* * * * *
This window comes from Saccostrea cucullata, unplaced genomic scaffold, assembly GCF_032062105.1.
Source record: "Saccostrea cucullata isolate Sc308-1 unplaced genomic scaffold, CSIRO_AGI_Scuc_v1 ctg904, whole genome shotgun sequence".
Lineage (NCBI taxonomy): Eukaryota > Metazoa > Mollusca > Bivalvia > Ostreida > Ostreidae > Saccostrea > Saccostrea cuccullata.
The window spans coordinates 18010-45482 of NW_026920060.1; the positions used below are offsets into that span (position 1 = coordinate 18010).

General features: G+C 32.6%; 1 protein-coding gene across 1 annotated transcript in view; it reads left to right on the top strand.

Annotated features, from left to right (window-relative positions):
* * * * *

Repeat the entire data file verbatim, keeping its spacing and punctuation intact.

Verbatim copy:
This window comes from Saccostrea cucullata, unplaced genomic scaffold, assembly GCF_032062105.1.
Source record: "Saccostrea cucullata isolate Sc308-1 unplaced genomic scaffold, CSIRO_AGI_Scuc_v1 ctg904, whole genome shotgun sequence".
Lineage (NCBI taxonomy): Eukaryota > Metazoa > Mollusca > Bivalvia > Ostreida > Ostreidae > Saccostrea > Saccostrea cuccullata.
The window spans coordinates 18010-45482 of NW_026920060.1; the positions used below are offsets into that span (position 1 = coordinate 18010).

General features: G+C 32.6%; 1 protein-coding gene across 1 annotated transcript in view; it reads left to right on the top strand.

Annotated features, from left to right (window-relative positions):